Beyond geopolitics, oil markets were mainly concerned with soaring output from the United States, which has risen by 23 percent since mid-2016, to 10.37 million barrels per day (bpd).

That’s more than top exporter Saudi Arabia produces. Only Russia pumps more, at almost 11 million bpd.

“It seems only a matter of time before the U.S. becomes the biggest oil producer in the world. The main question which keeps investors busy is when exactly this will be reached,” Hans van Cleef, senior energy economist at Dutch bank ABN Amro, said in a note to investors.

Crude oil falls, hits one week low

Crude oil falls, hits one week low  

Unlike Middle East producers, where output is largely dictated by state-owned oil companies, U.S. producers drill and sell purely based on economics. If prices remain at current levels or rise further, U.S. drillers are profitable and will raise output; if prices stumble, U.S. production will fall.

“The correlation between the U.S. oil production and the oil prices will remain considerable,” van Cleef said.

As much as on production, oil prices will depend on demand.

“Global demand will continue to grow by 1.5 million barrels per day in both 2018 and 2019. This would offer enough room for U.S. oil producers to increase production and for OPEC and her allies to minimalize the production cuts towards the end of 2019,” van Cleef said.

The Middle East-dominated Organization of the Petroleum Exporting Countries(OPEC) and Russia since 2017 have been leading an effort to withhold production to prop up prices.

Oil steadies after big fall, but soaring US crude output still weighs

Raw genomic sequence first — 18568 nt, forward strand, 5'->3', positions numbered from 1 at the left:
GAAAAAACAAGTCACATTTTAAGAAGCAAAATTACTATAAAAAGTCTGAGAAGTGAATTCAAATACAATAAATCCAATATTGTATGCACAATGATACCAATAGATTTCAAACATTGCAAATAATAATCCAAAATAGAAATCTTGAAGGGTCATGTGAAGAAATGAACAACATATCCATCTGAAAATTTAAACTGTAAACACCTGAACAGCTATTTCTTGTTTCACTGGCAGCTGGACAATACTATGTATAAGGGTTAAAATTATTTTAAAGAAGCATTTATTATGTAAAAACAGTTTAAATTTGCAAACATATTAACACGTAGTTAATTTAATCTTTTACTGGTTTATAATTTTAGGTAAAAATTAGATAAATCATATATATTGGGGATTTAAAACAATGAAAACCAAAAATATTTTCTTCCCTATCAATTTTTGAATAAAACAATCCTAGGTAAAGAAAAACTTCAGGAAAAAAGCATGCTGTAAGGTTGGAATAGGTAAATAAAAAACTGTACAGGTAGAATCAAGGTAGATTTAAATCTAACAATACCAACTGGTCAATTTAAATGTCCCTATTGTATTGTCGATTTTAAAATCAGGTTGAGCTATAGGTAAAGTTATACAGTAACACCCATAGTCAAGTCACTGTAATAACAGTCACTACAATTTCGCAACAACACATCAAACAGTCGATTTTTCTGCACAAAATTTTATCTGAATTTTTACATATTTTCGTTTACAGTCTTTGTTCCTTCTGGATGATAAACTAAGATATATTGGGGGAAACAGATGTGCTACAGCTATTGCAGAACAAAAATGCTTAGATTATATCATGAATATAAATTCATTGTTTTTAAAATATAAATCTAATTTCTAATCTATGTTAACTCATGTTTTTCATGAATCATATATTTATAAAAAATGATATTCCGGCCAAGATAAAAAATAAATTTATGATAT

CNBC

  • Oil prices steadied on Thursday after falling the previous day on the back of record U.S. crude production and rising inventories.

An oil pumpjack operates near Williston, North Dakota.

Andrew Cullen | Reuters
An oil pumpjack operates near Williston, North Dakota.

Oil prices steadied on Thursday after falling the previous day on the back of record U.S. crude production and rising inventories.

Brent crude futures were at $64.49 per barrel at 0100 GMT, up 15 cents, or 0.2 percent, from their previous close. That slight rise came after a more than 2 percent fall the previous day.

U.S. West Texas Intermediate (WTI) crude futures were at $61.29 a barrel, up 14 cents, or 0.2 percent. WTI also fell by more than 2 percent the previous session.

The slight recovery on Thursday came amid a U.S. crude inventory build that was not as big as expected during the current seasonal demand lull at the end of winter, when many oil refineries shut down for maintenance.

“Oil prices bounced back immediately after the release of the weekly oil inventories data from the Energy Information Administration … (where) the headline figure was better than expected,”said Fawad Razaqzada, market analyst at futures brokerage Forex.com.

The EIA reported late on Wednesday that U.S. crude inventories rose by 2.4 million barrels in the week to March 2, to 425.91 million barrels, less than the 2.7 million barrel increase analysts had forecast.

Despite this, oil markets remain under pressure from the seasonal trend of rising inventories, which in the United States have climbed back above the 5-year average of 420 million barrels.